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Bankruptcy Rates Higher Among Cancer Survivors

Insolvency rates highest along longest living survivors

A successful battle against cancer not only exerts a terrible physical toll, but a financial one too. A new study suggests the longer the survival, the higher the rate of insolvency.

“Patients diagnosed with cancer may face significant financial stress due to income loss and out-of-pocket costs associated with their treatment,” said Dr. Scott Ramsey, a health care economist and internist at Fred Hutchinson Cancer Research Center in Seattle, who led the study. “On average, bankruptcy rates increased fourfold within five years of diagnosis.”

The analysis was conducted by linking federal bankruptcy court records to cancer registry data from nearly 232,000 adult cancer cases in western Washington during a 14-year period.

Twice as high

The study found that compared to the general population, bankruptcy rates were nearly twice as high among cancer patients one year after diagnosis, and that the median time to bankruptcy was two and a half years after diagnosis.

“The risk of bankruptcy for cancer patients is not well known, and previous studies have relied on individual self-reports about medically related reasons for bankruptcy filing,” said Ramsey, a member of the Hutchinson Center’s Public Health Sciences Division. “By linking two irrefutable government records of cancer and bankruptcy, we are able to determine how financial insolvency risk varies by cancer type, treatment and other factors.”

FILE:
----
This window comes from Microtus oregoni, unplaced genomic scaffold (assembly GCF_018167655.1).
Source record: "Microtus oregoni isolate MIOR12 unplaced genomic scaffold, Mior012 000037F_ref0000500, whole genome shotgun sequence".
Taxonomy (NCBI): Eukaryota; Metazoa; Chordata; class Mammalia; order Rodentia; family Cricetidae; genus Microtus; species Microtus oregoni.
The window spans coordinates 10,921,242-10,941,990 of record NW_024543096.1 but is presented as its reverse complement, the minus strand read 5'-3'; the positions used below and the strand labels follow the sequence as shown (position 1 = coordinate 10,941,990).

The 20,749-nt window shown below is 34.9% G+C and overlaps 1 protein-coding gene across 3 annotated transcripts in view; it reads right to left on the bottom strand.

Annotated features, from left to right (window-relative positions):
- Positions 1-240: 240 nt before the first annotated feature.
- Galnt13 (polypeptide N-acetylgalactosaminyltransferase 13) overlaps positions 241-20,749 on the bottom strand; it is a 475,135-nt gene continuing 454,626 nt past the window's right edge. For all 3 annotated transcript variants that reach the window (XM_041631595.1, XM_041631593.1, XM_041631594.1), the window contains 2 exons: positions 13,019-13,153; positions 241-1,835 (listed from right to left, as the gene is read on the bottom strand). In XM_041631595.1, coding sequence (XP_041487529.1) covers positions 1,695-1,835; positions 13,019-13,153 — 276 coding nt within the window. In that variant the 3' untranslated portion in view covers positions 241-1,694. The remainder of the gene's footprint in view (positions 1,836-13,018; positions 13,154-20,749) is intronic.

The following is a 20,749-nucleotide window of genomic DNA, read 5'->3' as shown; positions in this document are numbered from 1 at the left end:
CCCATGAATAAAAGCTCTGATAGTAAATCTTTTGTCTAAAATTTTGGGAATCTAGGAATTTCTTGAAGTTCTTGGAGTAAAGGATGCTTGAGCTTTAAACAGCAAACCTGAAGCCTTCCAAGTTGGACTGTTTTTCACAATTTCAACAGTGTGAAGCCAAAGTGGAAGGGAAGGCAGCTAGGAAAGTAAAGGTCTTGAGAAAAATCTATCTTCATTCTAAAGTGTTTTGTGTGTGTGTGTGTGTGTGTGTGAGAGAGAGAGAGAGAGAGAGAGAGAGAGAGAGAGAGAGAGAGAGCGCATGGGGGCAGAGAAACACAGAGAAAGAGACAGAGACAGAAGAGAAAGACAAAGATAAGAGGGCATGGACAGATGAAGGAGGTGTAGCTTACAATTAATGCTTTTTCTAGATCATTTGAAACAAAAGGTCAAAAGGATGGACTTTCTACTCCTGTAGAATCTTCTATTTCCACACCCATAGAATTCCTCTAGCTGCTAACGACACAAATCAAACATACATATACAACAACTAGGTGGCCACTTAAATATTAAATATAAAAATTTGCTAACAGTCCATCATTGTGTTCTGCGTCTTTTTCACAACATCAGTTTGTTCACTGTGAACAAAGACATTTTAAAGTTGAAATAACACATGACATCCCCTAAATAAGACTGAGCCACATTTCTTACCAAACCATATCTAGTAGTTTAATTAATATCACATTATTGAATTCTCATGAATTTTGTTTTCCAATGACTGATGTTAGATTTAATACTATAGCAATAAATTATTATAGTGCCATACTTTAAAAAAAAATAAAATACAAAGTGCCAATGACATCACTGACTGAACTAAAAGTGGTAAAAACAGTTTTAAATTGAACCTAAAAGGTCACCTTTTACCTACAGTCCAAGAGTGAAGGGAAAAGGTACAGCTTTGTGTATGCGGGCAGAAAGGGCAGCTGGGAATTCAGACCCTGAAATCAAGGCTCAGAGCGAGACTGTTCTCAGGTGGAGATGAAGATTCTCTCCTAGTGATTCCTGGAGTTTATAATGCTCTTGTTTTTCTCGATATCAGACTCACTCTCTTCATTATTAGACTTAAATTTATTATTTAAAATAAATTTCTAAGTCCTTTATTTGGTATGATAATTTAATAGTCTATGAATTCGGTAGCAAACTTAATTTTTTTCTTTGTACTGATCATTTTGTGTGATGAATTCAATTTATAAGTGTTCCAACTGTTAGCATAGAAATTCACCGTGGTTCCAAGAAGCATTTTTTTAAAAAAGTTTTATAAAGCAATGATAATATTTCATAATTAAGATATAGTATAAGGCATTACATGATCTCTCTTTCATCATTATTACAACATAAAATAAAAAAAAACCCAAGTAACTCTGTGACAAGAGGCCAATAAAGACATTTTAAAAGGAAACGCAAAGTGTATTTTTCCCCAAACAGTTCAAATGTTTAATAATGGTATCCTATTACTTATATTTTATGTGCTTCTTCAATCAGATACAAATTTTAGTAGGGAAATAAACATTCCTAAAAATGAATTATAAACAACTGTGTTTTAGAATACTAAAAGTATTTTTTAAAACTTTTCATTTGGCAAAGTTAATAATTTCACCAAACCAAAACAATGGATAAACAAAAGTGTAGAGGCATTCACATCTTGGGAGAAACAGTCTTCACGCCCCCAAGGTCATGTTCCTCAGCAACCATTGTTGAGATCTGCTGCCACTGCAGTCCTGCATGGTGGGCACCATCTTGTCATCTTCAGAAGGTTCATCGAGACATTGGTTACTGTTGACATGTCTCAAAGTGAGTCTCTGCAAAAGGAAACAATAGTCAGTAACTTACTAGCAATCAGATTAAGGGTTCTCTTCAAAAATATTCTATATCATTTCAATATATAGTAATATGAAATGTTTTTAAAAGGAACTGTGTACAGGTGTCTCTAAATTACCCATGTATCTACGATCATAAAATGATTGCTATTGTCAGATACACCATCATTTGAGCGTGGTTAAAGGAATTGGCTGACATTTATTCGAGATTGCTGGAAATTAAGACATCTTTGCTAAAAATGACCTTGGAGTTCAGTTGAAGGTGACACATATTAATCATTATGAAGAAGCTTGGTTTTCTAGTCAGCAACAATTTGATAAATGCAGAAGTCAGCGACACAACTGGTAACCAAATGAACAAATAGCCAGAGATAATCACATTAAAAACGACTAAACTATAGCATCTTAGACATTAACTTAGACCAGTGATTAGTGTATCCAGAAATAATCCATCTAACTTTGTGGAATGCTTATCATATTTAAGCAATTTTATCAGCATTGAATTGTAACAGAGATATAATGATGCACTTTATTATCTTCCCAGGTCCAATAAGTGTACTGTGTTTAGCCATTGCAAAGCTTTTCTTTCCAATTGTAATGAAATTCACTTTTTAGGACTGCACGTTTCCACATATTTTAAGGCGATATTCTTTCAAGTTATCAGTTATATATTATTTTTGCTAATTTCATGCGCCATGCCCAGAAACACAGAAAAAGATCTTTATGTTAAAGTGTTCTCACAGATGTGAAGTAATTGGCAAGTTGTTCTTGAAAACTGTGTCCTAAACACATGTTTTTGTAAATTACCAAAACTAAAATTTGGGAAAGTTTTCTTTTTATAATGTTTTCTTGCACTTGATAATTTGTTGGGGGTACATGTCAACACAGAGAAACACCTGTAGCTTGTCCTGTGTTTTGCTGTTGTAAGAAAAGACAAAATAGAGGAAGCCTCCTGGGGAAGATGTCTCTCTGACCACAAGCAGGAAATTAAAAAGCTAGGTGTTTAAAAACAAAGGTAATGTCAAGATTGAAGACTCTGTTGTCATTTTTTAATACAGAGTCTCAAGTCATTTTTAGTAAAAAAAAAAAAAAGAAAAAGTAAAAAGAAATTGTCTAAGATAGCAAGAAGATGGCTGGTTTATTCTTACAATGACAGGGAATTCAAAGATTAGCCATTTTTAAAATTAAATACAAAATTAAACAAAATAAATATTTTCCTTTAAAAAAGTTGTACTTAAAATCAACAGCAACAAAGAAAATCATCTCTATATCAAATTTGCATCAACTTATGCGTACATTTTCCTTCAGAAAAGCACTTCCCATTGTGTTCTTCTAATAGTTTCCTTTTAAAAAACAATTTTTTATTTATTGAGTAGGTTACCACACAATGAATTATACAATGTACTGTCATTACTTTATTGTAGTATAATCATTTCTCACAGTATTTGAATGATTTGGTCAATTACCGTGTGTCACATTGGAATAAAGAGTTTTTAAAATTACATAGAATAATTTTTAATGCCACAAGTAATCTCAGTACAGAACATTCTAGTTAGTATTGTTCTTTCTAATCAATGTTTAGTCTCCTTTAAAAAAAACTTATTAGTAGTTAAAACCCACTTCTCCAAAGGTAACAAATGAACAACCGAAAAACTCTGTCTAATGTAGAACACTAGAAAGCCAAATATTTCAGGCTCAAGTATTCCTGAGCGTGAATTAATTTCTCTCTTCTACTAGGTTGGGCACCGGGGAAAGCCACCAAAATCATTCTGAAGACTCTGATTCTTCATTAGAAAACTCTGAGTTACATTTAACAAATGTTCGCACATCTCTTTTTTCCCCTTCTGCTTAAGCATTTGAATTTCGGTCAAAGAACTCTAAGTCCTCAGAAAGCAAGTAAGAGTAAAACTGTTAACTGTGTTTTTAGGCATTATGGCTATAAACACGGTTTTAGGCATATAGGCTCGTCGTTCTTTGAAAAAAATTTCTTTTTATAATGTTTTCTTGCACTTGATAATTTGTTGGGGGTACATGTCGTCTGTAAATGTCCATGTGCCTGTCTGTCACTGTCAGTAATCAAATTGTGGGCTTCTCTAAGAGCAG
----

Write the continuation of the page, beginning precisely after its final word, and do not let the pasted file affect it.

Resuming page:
Nearly half of bankruptcies medical related

In some respects, the findings are not that surprising. In 2005, about half of the bankruptcy filings in the United States were due to medical expenses, according to Health Affairs Journal. Cancer is one of the most costly diseases to treat.

Ramsey and his team measured the rate of bankruptcy after a first cancer diagnosis and identified factors that increased bankruptcy risk among people with common cancers. They found that bankruptcy risk varies widely across cancer types.

The risk is highest for lung, thyroid and leukemia/lymphoma cancer patients. In contrast, patients over 65, who are typically on Medicare, have a much lower risk of bankruptcy than younger patients. The researchers also found that bankruptcy rates among cancer patients have increased significantly since the U.S. financial crisis.

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